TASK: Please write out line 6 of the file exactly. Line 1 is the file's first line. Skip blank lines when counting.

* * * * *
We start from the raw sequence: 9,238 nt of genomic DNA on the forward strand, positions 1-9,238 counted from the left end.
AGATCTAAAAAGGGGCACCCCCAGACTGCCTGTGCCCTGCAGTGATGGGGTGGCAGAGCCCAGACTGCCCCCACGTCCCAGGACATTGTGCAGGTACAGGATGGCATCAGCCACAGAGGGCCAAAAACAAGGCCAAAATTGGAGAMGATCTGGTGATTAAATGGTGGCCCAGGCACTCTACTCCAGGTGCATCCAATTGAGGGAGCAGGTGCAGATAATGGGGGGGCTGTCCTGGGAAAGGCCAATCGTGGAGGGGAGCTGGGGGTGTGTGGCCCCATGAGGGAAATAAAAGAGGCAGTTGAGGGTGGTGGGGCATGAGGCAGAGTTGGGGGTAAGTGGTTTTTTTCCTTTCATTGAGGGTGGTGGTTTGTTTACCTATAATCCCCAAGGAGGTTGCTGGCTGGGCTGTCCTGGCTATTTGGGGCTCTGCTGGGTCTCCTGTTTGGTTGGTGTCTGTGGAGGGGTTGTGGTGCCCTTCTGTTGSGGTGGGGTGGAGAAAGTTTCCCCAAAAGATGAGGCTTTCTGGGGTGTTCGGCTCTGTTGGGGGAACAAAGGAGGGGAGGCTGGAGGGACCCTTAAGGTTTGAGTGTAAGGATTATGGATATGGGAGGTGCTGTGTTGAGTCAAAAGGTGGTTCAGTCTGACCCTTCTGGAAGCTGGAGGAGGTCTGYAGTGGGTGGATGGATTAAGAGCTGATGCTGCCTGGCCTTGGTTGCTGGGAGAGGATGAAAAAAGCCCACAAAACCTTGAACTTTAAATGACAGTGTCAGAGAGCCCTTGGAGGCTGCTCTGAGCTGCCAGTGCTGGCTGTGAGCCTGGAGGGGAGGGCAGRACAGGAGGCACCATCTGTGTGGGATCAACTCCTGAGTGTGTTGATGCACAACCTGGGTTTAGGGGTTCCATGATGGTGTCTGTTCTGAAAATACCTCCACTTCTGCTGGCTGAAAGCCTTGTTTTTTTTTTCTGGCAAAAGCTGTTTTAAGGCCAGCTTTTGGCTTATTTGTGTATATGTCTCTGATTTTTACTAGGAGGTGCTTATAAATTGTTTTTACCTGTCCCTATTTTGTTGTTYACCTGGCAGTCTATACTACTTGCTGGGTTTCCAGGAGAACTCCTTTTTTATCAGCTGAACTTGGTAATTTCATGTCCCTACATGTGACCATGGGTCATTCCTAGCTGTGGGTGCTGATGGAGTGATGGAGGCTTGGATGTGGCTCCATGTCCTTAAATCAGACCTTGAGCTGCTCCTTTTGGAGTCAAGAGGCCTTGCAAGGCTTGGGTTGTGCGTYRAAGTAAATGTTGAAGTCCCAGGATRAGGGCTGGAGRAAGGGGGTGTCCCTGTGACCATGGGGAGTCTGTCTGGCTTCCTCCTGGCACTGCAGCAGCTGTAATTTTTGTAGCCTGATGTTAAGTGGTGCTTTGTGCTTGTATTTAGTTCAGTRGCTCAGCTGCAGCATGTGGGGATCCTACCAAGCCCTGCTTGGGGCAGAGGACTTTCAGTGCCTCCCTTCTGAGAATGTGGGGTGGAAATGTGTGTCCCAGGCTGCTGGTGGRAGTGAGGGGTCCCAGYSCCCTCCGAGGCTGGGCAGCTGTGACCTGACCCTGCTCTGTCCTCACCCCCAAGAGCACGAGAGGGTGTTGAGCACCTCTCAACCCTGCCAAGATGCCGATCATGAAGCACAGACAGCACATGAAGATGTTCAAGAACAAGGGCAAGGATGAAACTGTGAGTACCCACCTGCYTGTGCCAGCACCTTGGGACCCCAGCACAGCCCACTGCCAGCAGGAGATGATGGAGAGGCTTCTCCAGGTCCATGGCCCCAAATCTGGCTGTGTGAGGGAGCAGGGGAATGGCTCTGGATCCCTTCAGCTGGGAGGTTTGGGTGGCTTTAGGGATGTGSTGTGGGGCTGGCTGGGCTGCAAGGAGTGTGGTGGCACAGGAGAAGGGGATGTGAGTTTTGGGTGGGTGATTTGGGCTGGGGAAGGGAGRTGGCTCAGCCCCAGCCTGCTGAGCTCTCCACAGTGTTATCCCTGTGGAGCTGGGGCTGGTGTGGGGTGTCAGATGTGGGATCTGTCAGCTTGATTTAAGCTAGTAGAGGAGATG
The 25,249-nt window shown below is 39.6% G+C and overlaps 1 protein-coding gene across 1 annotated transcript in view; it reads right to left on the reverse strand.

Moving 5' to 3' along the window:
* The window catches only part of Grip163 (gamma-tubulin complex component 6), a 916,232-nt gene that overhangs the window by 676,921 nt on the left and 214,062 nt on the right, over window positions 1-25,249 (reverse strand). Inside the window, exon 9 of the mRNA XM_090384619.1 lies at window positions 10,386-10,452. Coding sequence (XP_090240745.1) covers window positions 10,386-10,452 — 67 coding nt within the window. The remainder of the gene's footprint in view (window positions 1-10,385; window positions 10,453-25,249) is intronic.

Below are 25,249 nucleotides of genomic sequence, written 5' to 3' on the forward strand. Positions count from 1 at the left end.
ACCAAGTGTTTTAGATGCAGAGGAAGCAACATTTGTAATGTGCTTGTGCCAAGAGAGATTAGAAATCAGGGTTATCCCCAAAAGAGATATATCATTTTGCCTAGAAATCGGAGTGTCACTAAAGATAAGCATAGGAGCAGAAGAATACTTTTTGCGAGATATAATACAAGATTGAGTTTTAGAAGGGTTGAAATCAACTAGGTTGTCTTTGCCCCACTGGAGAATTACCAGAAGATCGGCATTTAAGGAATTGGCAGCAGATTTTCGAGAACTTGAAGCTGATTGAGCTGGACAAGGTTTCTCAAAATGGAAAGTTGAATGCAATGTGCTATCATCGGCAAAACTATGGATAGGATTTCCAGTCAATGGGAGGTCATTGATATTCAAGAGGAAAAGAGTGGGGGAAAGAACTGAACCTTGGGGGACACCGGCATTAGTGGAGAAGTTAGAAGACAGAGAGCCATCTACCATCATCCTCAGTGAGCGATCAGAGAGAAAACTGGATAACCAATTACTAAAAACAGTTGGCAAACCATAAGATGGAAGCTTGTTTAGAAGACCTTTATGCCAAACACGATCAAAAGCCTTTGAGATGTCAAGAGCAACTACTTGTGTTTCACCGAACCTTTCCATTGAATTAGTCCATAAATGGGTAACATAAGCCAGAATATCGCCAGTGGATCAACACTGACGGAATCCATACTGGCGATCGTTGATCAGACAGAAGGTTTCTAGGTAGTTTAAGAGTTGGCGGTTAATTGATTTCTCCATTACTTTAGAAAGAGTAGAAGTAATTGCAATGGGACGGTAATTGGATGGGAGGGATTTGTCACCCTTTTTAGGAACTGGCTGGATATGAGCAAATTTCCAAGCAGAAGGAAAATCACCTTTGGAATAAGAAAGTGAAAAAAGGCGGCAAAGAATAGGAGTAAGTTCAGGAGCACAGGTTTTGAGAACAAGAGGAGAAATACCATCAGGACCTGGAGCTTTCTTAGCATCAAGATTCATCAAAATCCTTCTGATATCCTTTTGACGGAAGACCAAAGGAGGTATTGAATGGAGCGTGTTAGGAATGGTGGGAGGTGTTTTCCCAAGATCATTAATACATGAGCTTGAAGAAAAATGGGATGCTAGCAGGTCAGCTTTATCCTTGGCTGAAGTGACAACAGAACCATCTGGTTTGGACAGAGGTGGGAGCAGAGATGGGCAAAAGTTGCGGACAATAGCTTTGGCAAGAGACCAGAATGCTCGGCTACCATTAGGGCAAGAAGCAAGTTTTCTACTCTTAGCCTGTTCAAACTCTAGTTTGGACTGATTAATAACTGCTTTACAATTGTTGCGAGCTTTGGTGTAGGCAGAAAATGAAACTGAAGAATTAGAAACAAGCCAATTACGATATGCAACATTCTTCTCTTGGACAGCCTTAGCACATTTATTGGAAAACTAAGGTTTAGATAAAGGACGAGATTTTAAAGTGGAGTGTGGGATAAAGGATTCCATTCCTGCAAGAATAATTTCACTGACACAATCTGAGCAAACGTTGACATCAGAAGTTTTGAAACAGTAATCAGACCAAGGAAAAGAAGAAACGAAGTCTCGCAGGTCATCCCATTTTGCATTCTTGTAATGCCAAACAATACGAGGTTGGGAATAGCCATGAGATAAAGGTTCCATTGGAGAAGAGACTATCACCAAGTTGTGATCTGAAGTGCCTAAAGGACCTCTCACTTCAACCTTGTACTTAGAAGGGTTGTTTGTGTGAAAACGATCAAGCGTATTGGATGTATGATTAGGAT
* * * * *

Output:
Below are 25,249 nucleotides of genomic sequence, written 5' to 3' on the forward strand. Positions count from 1 at the left end.